I came of age in 1968 (that's me on the right - New Hampshire election night.) A civil rights idealist and anti-war activist, I was formed by the horrible events, remarkable activism and leadership of that critical year. Forty years later, mostly because of Barack Obama, lost threads of memory emerged - all year long. I'm very grateful for the opportunity to reconsider those times through the lens of this remarkable election. Together they tell a story, or at least part of one, and I thought you might like to take this journey with me one more time as we move toward inaugurating the first black President of the United States, elected in the first real "Internet election"; abetted in great measure by a generation that seems, in many ways, a better, "new and improved" version of my own.
I'm going to start at the end though - the coming Inauguration, because I attended that of another "rock star" - John Kennedy, nearly fifty years ago - and all that came after was born that day. The rest is in order and I think I'm going to ** my favorites.
**The charismatic Robert Kennedy and first-comer Eugene McCarthy fought for the nomination in 1968. When McCarthy shocked everyone with his March near-win in New Hampshire (that's the photo at the top), Lyndon Johnson pulled out, guaranteeing that his Vice-President, Hubert Humphrey, would win the nomination and lose the election. In 2008 the battle was between two equally disparate Democrats: Senator Clinton and Senator Obama. Having lived through the first disaster, I was horrified by the possibility of a second. It would be too much to suffer that kind of heartbreak again.
**The spring and summer brought the assassinations of Dr. King and Robert Kennedy. I was with Senator McCarthy, in San Francisco the night Dr. King died; in LA that night Robert Kennedy was killed. I was young, traumatized and in the middle of history.
That same summer, Senator Obama accepted the Democratic nomination on the anniversary of Dr. Martin Luther King's great "I have a dream" speech at the March on Washington in 1963. Again, the person I was reached out to the woman I have become. Again, two points in history merged.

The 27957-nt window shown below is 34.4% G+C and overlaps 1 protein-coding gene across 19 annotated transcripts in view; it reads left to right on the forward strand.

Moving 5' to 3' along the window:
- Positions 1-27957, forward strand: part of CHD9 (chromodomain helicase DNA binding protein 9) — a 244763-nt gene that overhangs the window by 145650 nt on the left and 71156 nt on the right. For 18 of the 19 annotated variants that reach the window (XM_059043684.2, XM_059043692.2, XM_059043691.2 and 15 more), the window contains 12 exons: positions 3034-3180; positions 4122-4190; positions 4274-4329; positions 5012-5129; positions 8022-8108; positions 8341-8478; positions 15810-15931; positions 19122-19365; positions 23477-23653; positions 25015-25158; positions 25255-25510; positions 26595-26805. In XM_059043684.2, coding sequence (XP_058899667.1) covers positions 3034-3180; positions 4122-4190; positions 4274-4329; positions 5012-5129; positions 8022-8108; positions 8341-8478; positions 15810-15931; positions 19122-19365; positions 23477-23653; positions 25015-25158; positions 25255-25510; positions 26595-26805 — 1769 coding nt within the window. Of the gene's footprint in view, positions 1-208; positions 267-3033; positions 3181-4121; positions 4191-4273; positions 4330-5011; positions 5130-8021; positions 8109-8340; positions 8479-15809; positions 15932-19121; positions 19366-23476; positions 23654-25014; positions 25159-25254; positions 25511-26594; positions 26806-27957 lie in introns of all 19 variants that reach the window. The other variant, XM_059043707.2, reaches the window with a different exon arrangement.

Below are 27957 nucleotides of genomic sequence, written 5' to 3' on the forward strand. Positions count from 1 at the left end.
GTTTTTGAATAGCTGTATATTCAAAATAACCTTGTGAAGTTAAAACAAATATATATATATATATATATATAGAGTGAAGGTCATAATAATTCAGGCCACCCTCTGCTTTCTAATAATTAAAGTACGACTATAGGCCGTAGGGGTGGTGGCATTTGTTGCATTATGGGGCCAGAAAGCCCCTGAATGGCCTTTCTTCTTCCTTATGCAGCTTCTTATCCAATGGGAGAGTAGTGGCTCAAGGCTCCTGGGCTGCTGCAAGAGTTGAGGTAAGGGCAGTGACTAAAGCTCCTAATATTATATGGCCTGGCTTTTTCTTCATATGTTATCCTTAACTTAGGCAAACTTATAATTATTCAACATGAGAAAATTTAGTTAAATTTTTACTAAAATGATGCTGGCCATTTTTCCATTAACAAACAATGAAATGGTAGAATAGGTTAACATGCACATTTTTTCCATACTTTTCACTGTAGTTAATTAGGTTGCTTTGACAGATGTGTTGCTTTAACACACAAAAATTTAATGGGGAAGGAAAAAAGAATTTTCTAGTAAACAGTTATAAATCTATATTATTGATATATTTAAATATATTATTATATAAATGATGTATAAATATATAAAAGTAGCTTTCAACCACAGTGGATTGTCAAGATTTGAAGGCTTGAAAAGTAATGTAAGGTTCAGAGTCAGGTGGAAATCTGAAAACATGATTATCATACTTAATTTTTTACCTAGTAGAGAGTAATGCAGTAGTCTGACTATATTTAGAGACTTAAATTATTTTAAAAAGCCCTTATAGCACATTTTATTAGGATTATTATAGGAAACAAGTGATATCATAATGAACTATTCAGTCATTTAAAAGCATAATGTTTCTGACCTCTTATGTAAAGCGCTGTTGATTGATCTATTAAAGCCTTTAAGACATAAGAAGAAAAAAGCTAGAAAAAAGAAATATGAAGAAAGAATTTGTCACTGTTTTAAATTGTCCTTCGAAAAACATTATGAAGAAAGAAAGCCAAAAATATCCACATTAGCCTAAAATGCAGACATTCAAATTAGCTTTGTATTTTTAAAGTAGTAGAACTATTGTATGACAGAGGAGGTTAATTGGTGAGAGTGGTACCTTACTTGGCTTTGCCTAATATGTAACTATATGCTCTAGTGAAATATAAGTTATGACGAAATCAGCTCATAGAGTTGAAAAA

For the first time since 1968, since I had been a journalist for much of the time in between and done no campaigning or petition signing or much else that would be partisan activity, I went canvassing in Virginia with friends, including a four-year-old who added enormous to each trip and enchanted quite a few fence-sitters. Each trip was an adventure, always interesting, often moving.
**Of course, Election Night meant a great deal to all of us, but for me, Obama's speech in Grant Park, where my friends had been beaten and bloodied in 1968, was a perfect "exorcism" of those indelible memories.
Toward the end of the year, Judith Warner wrote about her efforts to explain the election to her kids - and so did I.
One more thing. A year-ender trip to London and Vienna once again reminded me, as the Obama Berlin trip had done, how much Europe has longed for the America that stood for decency and hope. Barack Obama was named the first-ever Times of London Man of the Year.
So here we are. I'm not sure if I'll ever have the gift of so many reasons to remember gigantic events of the past, but this year certainly provided plenty. It was a wonder and a privilege. My hope now is that, as we move forward, the hope we've all sensed over these past months will morph into a real sense of mission and purpose. That is what will take all this promise and, as we Americans have done so many times, use it to move us forward to the place we long to, and need to be.